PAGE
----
The whole point is that it’s a constant negotiation - a give and take of information for services, and services for information. We make decisions about how we identify ourselves every single day, from the moment we wake up. These information systems are as part of our every day lives as putting on clothes.

My goal is 1) Be aware of the fact that information is being gathered and analyzed, 2) Be aware of opportunities to shape, clarify, or queer that information (and the consequences thereof), and 3) Be active in opportunities to to limit how information systems can influence our lives (glares in C-51’s direction).

And for people like me, who define and design information architecture, to always consider users first in what we require from them, how we’re storing their information, and how that information will be used. Always, always give as much control to the user as possible.

So, that’s the whole series. I had a lot of fun writing it when I first made it, and I’ve enjoyed revisiting it here. It’s a subject I care a lot about and think a lot about, and I hope that maybe this has been an interesting introduction into the category of Other for some of you.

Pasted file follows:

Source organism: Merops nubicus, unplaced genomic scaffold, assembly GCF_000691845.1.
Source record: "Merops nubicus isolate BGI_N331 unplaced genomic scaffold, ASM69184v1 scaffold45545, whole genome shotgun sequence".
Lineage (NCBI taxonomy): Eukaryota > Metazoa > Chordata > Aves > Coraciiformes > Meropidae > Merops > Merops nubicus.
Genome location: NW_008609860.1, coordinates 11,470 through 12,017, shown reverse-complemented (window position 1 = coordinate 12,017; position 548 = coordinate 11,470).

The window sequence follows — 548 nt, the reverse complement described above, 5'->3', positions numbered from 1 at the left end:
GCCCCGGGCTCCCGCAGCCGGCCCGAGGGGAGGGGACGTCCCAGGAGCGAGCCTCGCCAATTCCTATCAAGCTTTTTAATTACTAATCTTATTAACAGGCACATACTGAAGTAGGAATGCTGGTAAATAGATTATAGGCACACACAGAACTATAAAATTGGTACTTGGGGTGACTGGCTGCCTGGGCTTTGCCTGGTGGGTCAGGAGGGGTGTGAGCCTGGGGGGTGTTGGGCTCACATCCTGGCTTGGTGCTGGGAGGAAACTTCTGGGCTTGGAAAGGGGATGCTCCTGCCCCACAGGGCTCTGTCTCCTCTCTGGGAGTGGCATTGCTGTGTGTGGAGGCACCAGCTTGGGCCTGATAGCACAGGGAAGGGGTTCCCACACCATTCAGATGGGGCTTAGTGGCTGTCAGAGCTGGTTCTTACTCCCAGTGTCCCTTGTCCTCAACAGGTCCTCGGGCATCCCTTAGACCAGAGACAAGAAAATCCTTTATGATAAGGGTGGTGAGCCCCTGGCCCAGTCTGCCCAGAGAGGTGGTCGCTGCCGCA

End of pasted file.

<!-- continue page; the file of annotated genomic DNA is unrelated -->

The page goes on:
Thanks for your indulgence - back to regular programming next week!

Would you like some more resources on this stuff, including other perspectives and contrasting opinions? Here are some links!

Want to learn more about legislative efforts to compromise citizen privacy? This is a great paper written for non-crypto experts!
Keys under doormats


There are no others - blog

Dewey deracialized: A critical race-theoretic perspective (PDF)

Selfing as, with, and without othering: Dialogical (im)possibilities with Dialogical Self Theory - Aydan Gülerce (abstract only, sorry)

Truth and Reconciliation Committee of Canada Report Findings

Durand, Rodolphe and Paolella, Lionel, Category Stretching: Reorienting Research on Categories in Strategy, Entrepreneurship, and Organization Theory (full DL available)

Categories, Identities, and Cultural Classification: Moving Beyond a Model of Categorical Constraint - Mary Ann Glynn and Chad Navis